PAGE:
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Online auctions are changing the way we shop for clothes

For some, the arrival of spring marks a time to air out their linen pants and cotton sundresses. For Marissa Lewis, it's time to put them up for auction on eBay.

When the seasons turn, Lewis goes into auction mode, financing her new clothing purchases with proceeds from last season's fashions -- all on eBay.

''I always shop this way now. I buy things knowing that I'm going to sell them," said Lewis. ''It's like getting new clothes for free, and besides, it's fun."

For Lewis, eBay has changed not only the way she shops but the way she thinks about shopping. Many retail analysts believe Lewis may be in an early wave of consumers who are shopping not only for value but for resale value, selecting their new handbags and cellphones based on how much they could fetch on eBay next year.

Once a haven for tech-savvy hobbyists peddling obscure wares, eBay has become a mainstream retail powerhouse where one can buy or sell just about anything from a brand new Chloe dress to a pair of discontinued Jimmy Choo shoes. In a world of discount retailers, online price comparisons, and fast fashion, people are becoming traders, rather than collectors, of clothing, using eBay as a vehicle for replacing the old with the new. As eBay ''drop shops" and individual resellers become more prevalent, retail analysts say, more shoppers will be buying and selling their clothing instead of amassing it in their closets and attics.

''For too long, we have been socially engineered to acquire new things and then grow old with them," said Daniel Nissanoff, author of the new book ''Futureshop: How the New Auction Culture Will Revolutionize the Way We Buy, Sell, and Get the Things We Really Want."

''In the future, we will learn how to purge pieces of clothing the moment we acknowledge that we are no longer interested in wearing them. These pieces will re-enter the market to be found by people who place value in them."

And it's only the beginning, said Nissanoff, noting that only 5 percent of eBay users are sellers right now. As more people embrace the notion of ''temporary ownership" and start to sell as well as buy, more shoppers will reap the benefits, he said.

One of the greatest benefits will be the ability to trade up to brands that were previously inaccessible, said Nissanoff. For instance, shoppers will feel more comfortable shelling out the cash for the latest Razr cellphone or a pair of Manolo Blahnik sandals because high-end goods will be viewed as smart buys, not whimsical indulgences.

In fact, even used upscale brands can fetch a killing on eBay.

Rick Lui satisfied his desire for high-end denim on eBay, snatching up numerous pairs of ''gently worn" Diesel jeans, which typically retail for around $200, for $25 a pop.

''I ended up amassing a huge collection," said Lui, who grew up in North Andover. ''At some point while moving 12 boxes of clothing, I decided to put some of the jeans back up on eBay. I ended up making money since I'd purchased them for a very low price to begin with."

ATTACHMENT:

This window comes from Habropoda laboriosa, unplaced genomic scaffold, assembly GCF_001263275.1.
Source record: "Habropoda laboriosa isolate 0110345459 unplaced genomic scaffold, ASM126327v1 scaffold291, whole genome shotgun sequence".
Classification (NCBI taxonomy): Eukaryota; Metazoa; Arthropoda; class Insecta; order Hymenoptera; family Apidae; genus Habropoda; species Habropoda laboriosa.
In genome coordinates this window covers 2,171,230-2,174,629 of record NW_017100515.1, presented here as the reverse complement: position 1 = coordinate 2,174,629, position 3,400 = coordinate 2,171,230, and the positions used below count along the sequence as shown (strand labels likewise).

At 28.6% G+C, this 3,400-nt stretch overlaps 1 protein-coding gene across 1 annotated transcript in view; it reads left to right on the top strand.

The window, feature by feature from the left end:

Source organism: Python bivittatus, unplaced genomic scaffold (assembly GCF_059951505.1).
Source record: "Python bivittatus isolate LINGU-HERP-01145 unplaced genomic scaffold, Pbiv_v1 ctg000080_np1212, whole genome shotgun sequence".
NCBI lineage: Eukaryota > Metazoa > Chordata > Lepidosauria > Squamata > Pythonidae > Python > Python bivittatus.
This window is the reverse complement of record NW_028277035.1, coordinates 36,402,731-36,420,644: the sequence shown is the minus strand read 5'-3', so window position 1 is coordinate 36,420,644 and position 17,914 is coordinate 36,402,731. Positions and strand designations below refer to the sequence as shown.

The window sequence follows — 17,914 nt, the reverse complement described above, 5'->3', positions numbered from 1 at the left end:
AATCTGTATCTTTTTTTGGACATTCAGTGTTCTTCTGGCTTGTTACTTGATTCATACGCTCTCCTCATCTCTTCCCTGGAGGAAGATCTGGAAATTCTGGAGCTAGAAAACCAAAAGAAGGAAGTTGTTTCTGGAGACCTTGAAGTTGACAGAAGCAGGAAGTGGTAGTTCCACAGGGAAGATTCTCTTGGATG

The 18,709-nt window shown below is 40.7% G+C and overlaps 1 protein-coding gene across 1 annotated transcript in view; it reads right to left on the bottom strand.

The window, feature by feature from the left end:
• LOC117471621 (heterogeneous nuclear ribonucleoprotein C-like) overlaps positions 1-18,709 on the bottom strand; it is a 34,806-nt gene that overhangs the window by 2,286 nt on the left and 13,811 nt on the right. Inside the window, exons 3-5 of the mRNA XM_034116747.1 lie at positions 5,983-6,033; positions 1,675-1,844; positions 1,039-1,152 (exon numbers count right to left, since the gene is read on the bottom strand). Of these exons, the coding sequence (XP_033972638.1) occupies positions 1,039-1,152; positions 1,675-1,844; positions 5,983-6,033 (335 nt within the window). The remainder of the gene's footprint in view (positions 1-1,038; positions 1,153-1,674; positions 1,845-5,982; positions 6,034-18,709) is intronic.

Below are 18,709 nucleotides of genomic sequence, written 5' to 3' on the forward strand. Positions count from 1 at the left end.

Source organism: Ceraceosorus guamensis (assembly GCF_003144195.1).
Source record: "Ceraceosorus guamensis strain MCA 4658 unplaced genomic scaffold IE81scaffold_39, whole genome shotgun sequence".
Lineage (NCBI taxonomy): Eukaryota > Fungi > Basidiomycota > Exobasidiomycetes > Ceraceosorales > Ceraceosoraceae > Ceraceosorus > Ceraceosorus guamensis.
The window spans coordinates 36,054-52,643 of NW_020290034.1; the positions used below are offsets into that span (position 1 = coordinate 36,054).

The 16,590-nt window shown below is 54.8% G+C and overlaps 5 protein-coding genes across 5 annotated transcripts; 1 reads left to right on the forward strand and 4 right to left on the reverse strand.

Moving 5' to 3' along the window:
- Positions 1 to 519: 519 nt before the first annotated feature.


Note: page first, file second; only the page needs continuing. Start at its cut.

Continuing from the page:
Now he can buy more jeans.

Today when Lui comes across a good deal on a designer item on eBay, he said, he'll buy it because he knows he can resell the item for a profit by using more colorful descriptions, clearer pictures, and more creative keywords than the original seller.

''My hypothesis was confirmed when I bought a pair of Gucci loafers for $25 dollars, wore them a few times, and then sold them for $85 a few weeks later -- using better descriptions and photos," he said.

The most popular goods bought and sold on eBay are designer handbags, shoes, and accessories, as well as art and electronics. While bulkier items such as furniture that are pricey to ship usually don't sell well on eBay, they are very popular items on Craigslist, a website featuring community-based classified ads and message boards.

Even though it's not an auction site, Craigslist -- which eBay owns 25 percent of -- is essentially creating the same trading phenomenon on a more local level, according to David Gardner, cofounder of The Motley Fool. ''Shipping issues aren't the only factors to consider when you're deciding to buy or sell on Craigslist or eBay. You should also consider whether your items appeal to a national market."

For instance, Craigslist would be a better choice for selling a slightly used red couch from Ikea because such an item would not appeal to a national audience. However, if it was slightly used red couch from Ikea once owned by Prince William -- you'd go the eBay route.

Still, many people don't know where to begin or simply don't have the time to upload digital photos, write descriptions, and dream up the creative keywords necessary for selling on eBay. But now, drop shops, which don't sell anything but help people hawk their loot on eBay, are helping such people also get into the game.

In November, Lenny Barnes opened his first iSold It drop shop -- which is part of a national franchise -- in Weymouth. He plans to open five more on the South Shore over the next three years.

''In a few years these shops will be everywhere -- like Starbucks," he said.

But some analysts note that many people may not be so quick to jump on the trading bandwagon. Allan Steinmetz, founder of Inward Strategic Consulting in Newton, calls this trading phenomenon a ''transition transaction."

''Some people don't consider used goods a 'deal' regardless of the price," he said. ''A lot of people want to try on clothing before buying it."

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